Reverend Jeremiah Wright has recently made national news with his inflammatory comments, and in the process has introduced America to the phrase “Liberation Theology.” What is Liberation Theology? Is it a new Gospel? Is it comparable to any other theology? This phrase and the philosophy behind it are the remnants of the 1960s Civil Rights Movement. Its logical place would be the black church.
The Civil Rights Movement had to begin in the black church because that was where all past organization and motivation for oppressed black people came from. On the plantation, one of the few places for blacks to meet without being watched by white slave managers was Sunday morning church service. It was also where slaves could have leaders that they chose instead of those chosen by Master. The preacher was one of the few slaves who could approach Master on behalf of other slaves to address grievances.
Thus, the slave preacher was usually in the forefront of the Underground Railroad Movement. He coordinated with other Christians from the North based upon a common faith and a common theology. Christians like Harriett Beecher Stowe, John Brown, the Quaker church, and the Wesleyan Church worked with Christians like Harriett Tubman to publicly denounce slavery and help slaves escape. On the other hand, you also had the militant slave preachers like Denmark Vesey and Nat Turner who lead revolts and rebellions.
It was a Christian movement which eventually pushed this country to tear itself apart to end the institution of slavery. Then came discrimination as “Separate but equal”, and again, it was the Christian church that lead the way with Dr. Martin Luther King, Jr., the Christian Leadership Conference, and the thousands of black churches in black communities throughout America organizing, educating, and strategizing to confront this threat to liberty and dignity.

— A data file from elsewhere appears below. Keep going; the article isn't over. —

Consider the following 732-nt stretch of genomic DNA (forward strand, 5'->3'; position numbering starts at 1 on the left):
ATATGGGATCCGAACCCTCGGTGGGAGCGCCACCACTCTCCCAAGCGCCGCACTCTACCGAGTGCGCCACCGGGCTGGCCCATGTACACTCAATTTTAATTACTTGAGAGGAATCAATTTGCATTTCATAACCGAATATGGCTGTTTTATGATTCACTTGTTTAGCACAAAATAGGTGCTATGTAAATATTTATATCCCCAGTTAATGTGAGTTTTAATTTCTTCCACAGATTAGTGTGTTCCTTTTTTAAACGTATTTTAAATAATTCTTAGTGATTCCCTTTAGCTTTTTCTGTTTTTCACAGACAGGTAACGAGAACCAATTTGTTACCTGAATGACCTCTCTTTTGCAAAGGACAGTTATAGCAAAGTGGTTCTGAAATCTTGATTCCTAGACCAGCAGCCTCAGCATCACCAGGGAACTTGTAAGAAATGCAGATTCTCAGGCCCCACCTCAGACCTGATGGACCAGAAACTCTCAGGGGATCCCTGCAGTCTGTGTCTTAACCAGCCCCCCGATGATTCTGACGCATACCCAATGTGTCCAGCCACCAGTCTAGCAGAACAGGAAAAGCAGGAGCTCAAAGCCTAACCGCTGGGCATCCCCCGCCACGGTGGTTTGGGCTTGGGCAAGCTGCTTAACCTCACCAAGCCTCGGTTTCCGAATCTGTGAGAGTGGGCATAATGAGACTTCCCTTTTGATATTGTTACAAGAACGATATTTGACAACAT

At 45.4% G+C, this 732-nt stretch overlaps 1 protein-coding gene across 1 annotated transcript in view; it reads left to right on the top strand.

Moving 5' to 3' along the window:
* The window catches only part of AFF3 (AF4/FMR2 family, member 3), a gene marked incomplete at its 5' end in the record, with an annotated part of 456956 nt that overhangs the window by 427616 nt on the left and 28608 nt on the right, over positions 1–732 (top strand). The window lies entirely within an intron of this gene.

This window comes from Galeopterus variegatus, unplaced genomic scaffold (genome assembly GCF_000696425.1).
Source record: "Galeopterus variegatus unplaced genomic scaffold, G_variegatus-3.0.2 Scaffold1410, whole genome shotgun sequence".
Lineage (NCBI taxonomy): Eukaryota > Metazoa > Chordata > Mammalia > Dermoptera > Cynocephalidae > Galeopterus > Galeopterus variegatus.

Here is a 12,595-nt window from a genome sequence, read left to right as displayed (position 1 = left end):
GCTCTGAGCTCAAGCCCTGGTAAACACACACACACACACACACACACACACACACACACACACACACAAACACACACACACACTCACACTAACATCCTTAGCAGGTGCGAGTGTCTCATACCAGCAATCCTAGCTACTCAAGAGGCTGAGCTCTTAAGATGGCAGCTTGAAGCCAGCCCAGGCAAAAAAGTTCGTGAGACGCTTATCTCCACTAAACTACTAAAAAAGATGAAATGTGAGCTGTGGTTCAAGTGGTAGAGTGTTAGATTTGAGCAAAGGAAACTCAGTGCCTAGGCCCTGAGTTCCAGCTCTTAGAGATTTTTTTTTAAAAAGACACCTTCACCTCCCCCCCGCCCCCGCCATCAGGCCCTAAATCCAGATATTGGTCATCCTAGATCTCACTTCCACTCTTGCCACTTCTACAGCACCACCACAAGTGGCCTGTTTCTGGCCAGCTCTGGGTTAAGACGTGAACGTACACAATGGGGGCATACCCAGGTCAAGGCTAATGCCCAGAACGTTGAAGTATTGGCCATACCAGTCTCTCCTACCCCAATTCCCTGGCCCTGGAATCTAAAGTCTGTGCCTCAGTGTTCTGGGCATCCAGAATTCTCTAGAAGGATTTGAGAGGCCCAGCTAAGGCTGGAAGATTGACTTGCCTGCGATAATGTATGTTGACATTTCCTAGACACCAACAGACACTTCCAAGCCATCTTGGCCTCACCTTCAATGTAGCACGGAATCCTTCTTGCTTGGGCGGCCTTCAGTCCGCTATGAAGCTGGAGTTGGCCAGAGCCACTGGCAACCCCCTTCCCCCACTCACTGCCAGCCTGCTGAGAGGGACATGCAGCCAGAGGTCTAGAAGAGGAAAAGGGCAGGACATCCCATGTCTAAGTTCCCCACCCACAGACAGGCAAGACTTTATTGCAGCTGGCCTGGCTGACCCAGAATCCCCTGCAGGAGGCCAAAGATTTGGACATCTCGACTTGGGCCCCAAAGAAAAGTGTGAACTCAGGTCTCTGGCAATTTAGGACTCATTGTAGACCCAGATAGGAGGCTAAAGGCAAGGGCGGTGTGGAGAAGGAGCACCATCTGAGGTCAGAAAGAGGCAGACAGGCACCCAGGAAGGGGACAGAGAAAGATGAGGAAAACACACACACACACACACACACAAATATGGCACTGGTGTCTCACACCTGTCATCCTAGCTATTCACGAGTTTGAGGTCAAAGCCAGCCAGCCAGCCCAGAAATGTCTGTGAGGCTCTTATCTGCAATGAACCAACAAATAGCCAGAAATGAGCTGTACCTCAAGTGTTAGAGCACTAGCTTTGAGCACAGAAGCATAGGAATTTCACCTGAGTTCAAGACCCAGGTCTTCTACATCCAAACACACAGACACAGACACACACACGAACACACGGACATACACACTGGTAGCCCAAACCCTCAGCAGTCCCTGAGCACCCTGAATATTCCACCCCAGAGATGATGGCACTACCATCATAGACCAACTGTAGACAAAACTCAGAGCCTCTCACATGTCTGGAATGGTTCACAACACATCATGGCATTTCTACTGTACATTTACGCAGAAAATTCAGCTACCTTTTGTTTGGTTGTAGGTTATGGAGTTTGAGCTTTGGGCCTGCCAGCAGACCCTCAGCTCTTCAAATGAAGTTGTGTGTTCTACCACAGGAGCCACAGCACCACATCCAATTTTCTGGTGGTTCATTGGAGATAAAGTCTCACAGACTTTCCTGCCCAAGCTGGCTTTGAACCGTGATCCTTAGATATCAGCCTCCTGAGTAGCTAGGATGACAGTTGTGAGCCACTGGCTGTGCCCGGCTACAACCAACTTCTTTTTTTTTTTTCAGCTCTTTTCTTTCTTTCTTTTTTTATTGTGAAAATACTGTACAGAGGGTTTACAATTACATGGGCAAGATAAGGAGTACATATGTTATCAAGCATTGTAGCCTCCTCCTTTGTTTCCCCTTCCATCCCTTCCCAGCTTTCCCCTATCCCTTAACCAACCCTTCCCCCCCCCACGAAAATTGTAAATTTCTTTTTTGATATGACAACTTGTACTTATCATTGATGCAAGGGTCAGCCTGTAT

I was a young man in the 1960s, and while I serving in the Navy a white racist shipmate dropped 2,800 pounds of metal on me in an attempt to kill me. I became permanently disabled and continue to face physical struggles. I went through radical and angry responses and found a solution which worked for me and may work for the rest of America. It was racial forgiveness. Not racial “restoration” and not “liberation theology. It was an old theology called “Forgiveness.” As a Christian, what other resolution was there? What other response could I give?
I could have demanded an apology, special treatment, or punishment for the perpetrator. However, if I demanded anything from anyone, I would be dependent upon them. If I was going to be free, I would have to act like a free man. First, I had to totally forgive the hatred and attempted murder. I had to forgive whatever contributing factor I placed upon my country and white people. The real “Liberation Theology” was not new; it was very old – it was the Gospel of Jesus Christ.
The “New Civil Rights Movement” has hijacked the Gospel and twisted it to suit themselves. They have taken the philosophy of forgiveness and turned it into a total acceptance of every lifestyle and belief system possible. They have developed a new philosophy called “Tolerance”, meaning to hold everyone’s beliefs to equal standing with your own beliefs. Not just acceptance of others’ right to hold different beliefs, this new philosophy of Tolerance requires you to view their beliefs as of equal value to yours. It requires a change in your beliefs to tolerate others. This requires you to have no beliefs.